To get some sample allcaps entries, go to, click "WebofScience", then click "Advanced Search" and search e.g. for "au=huie and py=1990"... you will get allcaps only. Note that these come without any abstract.
    For examples of title&authors in capitals, but a "normal" abstract, try e.g. "au=MATYUSHOV dv and py=1993" in the advanced search.

    best, usenix
  • Thanks.
    O/T for this thread (re. ISI translator): Other fields in their export (FN,LA,DT,JI,SC, etc.) are also in mixed-case. Perhaps the recipe would be to test if both TI and AU are all caps and, if they are, apply the title-case or senetence-case transformation, dependenting on the field.
  • I just tried to use scaffold to format BibTeX keys, following Dan's instructions above, however when I click the "Load from Database" button, there are no translators to choose from, just an empty window..

    Anyone know what might be causing it?
  • I don't think scaffold works w/ the beta version. The translators are kept as separate javascript files, rather than in the database now.
  • I also tried to use scaffold (with zotero 1.0.10) but I cannot install scaffold, Firefox says it is not compatible:
    "Scaffold 1.0.2 could not be installed because it is not compatible with Firefox 3.5.2."
    Am I doing something wrong here, or is scaffold outdated?
  • ijvm: I just bumped up the Firefox maxVersion for Scaffold on the update manifest to install on Firefox 3.5. Try again. (Firefox may cache the previous manifest, so restart Firefox and perhaps clear your cache if you have trouble.)
  • edited August 21, 2009
    Thanks Dan, now scaffold works like a charm.

    For some items zotero exports the DOI field to bibtex just fine:
    ... doi = {10.1038/nnano.2006.187}, ...
    Whereas for others it includes double brackets:
    ... doi = {{10.1103/PhysRevLett.97.137205}}, ...

    Double brackets in the DOI are not understood by common bibtex styles (e.g. made with makebst/merlin + urlbst). The result are the appearance of single brackets in the bibliography output and a non working hyperlink.
  • edited August 21, 2009
    OK, I fixed the issue with the exported DOI field to Bibtex using Scaffold.
    I just modified the function 'writeField' by changing line #1801 from
    "if(field != "url") {" to "if(!((field == "url") || (field == "doi"))) {"

    The fix is really needed, as there are DOI with illegal characters that were transformed into escaped characters, resulting in broken hyperlinks. For example consider the following DOI:
    doi = {10.1002/1521-3951(199712)204:2<817::AID-PSSB817>3.0.CO;2-D},

    Now what needs to be done to get this into the stable version of zotero?
  • I just came across Zotero and must admit I am ready to switch. However, the missing ability to customize the bibtex label is currently holding me back. In all of my papers (with latex, bibtex) I use my own labels and cannot imagine going back and changing them to a version mandated by Zotero.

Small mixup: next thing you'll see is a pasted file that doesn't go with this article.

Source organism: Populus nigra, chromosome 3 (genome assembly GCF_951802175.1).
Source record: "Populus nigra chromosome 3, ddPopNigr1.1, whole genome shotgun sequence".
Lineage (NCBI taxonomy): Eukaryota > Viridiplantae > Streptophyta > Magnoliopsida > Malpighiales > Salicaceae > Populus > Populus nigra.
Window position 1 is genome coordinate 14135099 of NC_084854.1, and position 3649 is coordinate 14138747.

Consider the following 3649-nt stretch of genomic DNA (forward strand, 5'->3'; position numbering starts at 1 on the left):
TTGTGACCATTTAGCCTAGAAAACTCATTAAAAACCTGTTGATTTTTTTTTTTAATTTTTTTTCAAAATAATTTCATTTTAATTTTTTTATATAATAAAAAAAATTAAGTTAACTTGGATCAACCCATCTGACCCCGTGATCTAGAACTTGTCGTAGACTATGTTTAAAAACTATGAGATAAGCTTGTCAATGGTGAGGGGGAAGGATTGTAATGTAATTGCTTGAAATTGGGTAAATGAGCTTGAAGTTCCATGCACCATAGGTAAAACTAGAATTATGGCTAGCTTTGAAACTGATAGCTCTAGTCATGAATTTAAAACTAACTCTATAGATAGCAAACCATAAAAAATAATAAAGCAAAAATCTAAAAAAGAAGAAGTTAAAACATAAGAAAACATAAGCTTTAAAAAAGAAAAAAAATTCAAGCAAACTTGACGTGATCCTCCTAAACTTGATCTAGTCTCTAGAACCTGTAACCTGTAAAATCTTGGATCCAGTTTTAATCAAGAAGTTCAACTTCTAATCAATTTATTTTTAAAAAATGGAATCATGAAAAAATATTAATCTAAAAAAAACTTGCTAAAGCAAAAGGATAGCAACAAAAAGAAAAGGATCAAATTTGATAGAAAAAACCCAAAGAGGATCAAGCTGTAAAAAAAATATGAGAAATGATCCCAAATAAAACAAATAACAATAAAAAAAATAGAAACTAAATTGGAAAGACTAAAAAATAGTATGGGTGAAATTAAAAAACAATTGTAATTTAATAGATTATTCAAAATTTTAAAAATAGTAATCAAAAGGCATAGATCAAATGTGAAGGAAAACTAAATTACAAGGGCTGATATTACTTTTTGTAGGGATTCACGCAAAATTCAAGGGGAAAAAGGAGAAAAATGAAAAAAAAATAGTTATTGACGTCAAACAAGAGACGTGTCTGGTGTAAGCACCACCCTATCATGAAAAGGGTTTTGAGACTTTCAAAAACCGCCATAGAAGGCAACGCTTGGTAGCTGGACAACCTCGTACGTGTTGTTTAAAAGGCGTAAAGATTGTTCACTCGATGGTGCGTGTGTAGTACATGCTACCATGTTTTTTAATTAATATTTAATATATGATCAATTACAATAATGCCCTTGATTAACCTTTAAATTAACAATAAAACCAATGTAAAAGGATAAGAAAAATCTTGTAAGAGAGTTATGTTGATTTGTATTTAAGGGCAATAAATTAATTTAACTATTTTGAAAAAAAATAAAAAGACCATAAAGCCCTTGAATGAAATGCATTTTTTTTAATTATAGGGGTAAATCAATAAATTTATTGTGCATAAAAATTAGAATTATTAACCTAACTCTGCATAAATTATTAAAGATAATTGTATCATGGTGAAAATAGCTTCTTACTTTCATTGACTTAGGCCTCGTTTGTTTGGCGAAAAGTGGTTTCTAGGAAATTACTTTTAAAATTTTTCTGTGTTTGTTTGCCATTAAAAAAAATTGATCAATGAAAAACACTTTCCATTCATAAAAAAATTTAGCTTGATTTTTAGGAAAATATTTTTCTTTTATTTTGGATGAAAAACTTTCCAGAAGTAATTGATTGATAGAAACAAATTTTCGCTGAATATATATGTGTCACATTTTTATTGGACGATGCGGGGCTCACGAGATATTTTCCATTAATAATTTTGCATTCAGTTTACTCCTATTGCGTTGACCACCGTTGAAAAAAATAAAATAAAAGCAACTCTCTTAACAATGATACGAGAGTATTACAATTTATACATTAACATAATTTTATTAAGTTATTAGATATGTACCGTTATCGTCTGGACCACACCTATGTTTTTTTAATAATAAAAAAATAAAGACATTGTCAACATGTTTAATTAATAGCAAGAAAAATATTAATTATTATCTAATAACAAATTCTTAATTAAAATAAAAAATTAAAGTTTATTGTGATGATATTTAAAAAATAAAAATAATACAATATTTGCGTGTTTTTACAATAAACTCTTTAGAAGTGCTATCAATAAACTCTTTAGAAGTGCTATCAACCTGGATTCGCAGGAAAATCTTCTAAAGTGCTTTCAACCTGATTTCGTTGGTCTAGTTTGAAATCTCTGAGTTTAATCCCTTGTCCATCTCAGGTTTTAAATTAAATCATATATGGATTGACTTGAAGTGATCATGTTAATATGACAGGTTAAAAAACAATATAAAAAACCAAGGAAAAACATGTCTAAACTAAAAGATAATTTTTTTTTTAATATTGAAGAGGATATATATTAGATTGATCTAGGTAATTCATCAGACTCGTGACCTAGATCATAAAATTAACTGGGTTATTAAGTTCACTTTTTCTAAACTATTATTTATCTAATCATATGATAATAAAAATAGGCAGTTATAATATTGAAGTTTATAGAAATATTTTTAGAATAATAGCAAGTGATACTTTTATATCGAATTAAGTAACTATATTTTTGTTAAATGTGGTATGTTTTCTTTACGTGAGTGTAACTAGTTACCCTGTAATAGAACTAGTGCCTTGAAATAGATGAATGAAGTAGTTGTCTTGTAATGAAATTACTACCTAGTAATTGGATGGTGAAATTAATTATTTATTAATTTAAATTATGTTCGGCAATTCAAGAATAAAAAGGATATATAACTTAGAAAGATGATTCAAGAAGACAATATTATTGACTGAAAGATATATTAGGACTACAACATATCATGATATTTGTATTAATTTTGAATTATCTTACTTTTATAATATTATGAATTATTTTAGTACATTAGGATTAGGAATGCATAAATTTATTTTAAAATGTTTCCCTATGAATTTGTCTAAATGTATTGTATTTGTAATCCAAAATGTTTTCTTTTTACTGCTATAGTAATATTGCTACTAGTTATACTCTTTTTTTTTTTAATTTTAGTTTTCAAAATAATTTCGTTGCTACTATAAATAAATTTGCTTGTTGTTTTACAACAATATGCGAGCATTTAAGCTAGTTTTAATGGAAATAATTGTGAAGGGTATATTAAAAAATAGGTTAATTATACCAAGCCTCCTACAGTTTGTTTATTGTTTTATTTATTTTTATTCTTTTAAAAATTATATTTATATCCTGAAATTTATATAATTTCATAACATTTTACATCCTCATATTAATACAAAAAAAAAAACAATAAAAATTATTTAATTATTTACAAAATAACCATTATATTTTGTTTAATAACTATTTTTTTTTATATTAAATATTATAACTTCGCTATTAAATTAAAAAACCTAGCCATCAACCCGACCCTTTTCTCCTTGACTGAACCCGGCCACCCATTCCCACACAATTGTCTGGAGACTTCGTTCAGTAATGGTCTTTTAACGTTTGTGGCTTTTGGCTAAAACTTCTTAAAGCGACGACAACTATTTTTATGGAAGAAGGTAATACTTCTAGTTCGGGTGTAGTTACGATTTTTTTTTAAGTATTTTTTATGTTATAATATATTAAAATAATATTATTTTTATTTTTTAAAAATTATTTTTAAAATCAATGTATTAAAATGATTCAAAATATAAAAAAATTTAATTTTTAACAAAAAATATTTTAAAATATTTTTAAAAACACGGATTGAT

So what is the current plan for this problem? Why not let Zotero suggest a label after adding an item (according to the automated process currently used) and leave the possibility of a user changing it to whatever they want. I think trying to convince researchers to give up their labeling system will keep many bibtex users away from this awesome tool. So please add a bibtex label field...
  • I'm not quite sure what you need -
    if you want to change every key by hand, you can just modify the bibtex file in a text editor.
    If you have a key-structure that you prefer, you can modify the bibtex.js translator (either directly (on 2.0) or using Scaffold (on 1.0) as people describe at length above.
  • Changing all the labels in the .bib file defeats the purpose. I want to be able to export a current bib file from Zotero whenever I added a few references for a paper. In that case I would always overwrite the changes I made in the .bib file before.

    I am on 2.0beta, so Scaffold is at least currently not working. The bibtex translator again produces automated labels (correct?) and thus does not preserve my previously chosen fields.

    Why is it so problematic to allow a idiosyncratic \label field for those users who prefer it?
  • I am on 2.0beta, so Scaffold is at least currently not working.
    You don't need Scaffold. The BibTeX translator is just a JavaScript text file in the 'translators' directory in your Zotero data directory and is trivial to edit. Restart Firefox after editing.

    More flexible citation key management is planned for the future.
  • i just checked the bibtex.js code and i must say that e.g. hardcoding words that are to be excluded in the key is no the most elegant way to solve this. i agree with the critique above and that it would be good if in zotero was an easy way to
    i) set the bibtexId and
    ii) configure the way keys are generated automatically

    in my case i just struggle with the lyz addon which generates keys differently from zotero causing all kinds of problems...

    var citeKeyTitleBannedRe = /(\s+|\b)(a|an|from|does|how|it\'s|its|on|some|the|this|why)(\s+|\b)/g;